What are the benefits of health drinks?
Does it really exist? Wellness drinks that make us healthy? Or at least more beautiful? Or is this just a marketing stunt by the food industry? We take a closer look at the currently mega-popular health drinks with promising names such as detox drinks or infusion water and show which of them do more than just quench thirst and which do not.
Let’s start with the good news: Yes, they really do exist: health drinks for more beautiful skin. Holistic nutritionist and economist Ursula Schöller explains: “Our body consists of about 65 percent water, so it’s only logical that drinking enough is very, very important. For effective cellular work, our body needs water and nutrients in the form of minerals, trace elements, vitamins and amino acids.” The better the cells in the organism are hydrated, the better it is for the cells in the skin. They become plump with moisture. This tightens the appearance of the skin.
No go for diet drinks!
However, there is a warning against so-called diet drinks. The Framingham Heart Study with around 4000 participants shows that diet sodas and soft drinks containing sweeteners have a similar negative effect on health as their sugar-containing counterparts. Among other things, they promote tooth decay, diabetes, increase the risk of stroke and dementia, and put a strain on the cardiovascular system.
“Our studies show an association between higher consumption of diet drinks and brain atrophy, including decreased brain volume and memory function,” explains Matthew Pase of Boston University School of Medicine. “We found that people who consumed diet drinks every day increased their risk of stroke and dementia by up to three times,” he adds.
Detox and cell boosting with health drinks
Instead of expensive detox drinks, you can rely on herbal teas. Nettles, but also dandelion, yarrow, horsetail herb, calendula, walnut leaves, chicory, birch leaves, licorice, cardamom provide enrichment with phyto-nutrients that boost cell metabolism. The herbs are available in pharmacies or well-stocked drugstore or organic markets. There are also ready-made, great tea mixtures in the trade, which are offered for the regulation of the acid-base balance.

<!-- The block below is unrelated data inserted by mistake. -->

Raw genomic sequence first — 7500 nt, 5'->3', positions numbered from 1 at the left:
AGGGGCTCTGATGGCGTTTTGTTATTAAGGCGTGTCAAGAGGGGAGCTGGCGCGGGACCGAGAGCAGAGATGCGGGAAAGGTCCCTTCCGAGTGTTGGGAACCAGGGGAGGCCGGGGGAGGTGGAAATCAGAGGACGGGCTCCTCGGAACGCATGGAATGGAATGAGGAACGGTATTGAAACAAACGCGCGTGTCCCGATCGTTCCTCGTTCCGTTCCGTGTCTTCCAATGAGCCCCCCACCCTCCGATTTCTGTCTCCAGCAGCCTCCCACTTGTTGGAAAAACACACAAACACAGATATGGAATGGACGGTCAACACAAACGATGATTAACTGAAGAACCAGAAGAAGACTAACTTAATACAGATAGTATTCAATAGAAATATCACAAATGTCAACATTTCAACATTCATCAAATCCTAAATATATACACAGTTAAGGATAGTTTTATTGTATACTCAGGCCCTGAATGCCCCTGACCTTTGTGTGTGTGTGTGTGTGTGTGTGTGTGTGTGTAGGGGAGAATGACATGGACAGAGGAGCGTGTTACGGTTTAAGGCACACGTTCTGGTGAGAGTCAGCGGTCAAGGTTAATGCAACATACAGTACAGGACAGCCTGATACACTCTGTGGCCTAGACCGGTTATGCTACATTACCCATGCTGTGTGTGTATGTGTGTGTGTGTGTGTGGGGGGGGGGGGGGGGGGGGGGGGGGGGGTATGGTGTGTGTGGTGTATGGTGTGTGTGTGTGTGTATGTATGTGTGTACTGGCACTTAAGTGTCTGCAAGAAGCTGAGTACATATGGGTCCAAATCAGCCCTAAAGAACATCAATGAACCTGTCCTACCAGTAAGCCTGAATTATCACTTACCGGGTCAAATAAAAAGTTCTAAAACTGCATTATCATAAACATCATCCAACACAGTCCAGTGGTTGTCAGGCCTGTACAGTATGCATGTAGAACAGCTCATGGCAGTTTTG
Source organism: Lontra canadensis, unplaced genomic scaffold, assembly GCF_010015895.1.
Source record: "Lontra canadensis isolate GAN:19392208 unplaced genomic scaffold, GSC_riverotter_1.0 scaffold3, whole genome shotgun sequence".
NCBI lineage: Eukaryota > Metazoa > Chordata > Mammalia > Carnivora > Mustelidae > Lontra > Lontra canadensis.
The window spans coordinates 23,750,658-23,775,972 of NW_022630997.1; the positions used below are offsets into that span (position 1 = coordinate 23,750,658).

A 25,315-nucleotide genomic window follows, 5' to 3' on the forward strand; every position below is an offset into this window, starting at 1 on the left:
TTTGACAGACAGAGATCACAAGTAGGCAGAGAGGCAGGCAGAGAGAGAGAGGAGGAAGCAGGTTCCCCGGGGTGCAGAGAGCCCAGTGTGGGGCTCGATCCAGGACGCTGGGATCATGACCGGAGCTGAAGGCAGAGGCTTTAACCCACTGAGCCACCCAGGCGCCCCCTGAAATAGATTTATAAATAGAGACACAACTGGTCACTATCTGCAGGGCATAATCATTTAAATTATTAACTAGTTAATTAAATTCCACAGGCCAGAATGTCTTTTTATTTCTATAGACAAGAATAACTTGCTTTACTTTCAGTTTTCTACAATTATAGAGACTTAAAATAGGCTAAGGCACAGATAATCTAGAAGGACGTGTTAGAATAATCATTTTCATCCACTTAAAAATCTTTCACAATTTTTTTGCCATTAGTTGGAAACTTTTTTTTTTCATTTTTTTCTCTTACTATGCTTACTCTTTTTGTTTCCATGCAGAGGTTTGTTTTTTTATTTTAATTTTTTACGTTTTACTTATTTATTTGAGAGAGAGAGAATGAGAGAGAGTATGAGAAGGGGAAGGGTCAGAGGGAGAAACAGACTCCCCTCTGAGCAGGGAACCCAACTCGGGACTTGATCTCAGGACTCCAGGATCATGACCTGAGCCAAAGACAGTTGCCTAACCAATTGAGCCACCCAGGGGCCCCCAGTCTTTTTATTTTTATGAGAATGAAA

The advantage of the teas lies in the boiling of the water. This increases the cellular permeability of the water. And thus the minerals get into the cell better than with tap or mineral water.
Vital Drink: Ginger Tea
Pour about 10 to 15 slices of finely chopped ginger with 1.5 liters of freshly boiled water. Add the juice of a lemon to taste and sweeten (honey or agave syrup). Ginger has a stimulating, antibacterial and antiviral effect due to its secondary plant compounds. It is also effective against nausea or pain and, like all herbal teas, can be drunk cold.
Wellness Drinks – only pretty for the eye?
Here, a liter of water is pimped with cucumber slices, apple slices, raspberries, fruit pieces or herbs. Of course, this looks great and smells delicious. But the Ernährungs-Expertin entzaubert: “The portion of considerable mineral materials is unfortunately very small thereby.” However, she says, they are helpful in reaching the ideal drinking quantity of two to three liters of unsweetened beverages a day, because they perhaps encourage people to drink a little more than “boring water.”
But Ursula Schöller immediately provides suggestions for water mixtures with a certain MORE of necessary plant substances (antioxidants and micronutrients):
Health drinks are sour
1 liter of water with 2-3 tablespoons of apple cider vinegar and half an apple cut into wedges and 2-3 orange slices. “This is very alkaline and contains important enzymes that our metabolism and intestines need so badly,” Ursula Schöller knows. Also good is water with Aronia juice. This combination provides antioxidants in abundance. An effective micronutrient supplier that can be spiced up with a little fruit.
A Vital Drink: Chia Water!
Mix one to two tablespoons of chia seeds with the juice of one lemon (covers about 40% of vitamin C needs) and 1.5 liters of water (boiled and cooled). Ursula Schöller: “Chia seeds are rich in minerals and omega 3 fatty acids, which we urgently need. It performs an important protective function in the cell and does valuable repair work.”
Text: Bettina Sewald
Lead photo: 5PH/Shutterstock.com, photos: Whitney Wright, Melissa Walker Horn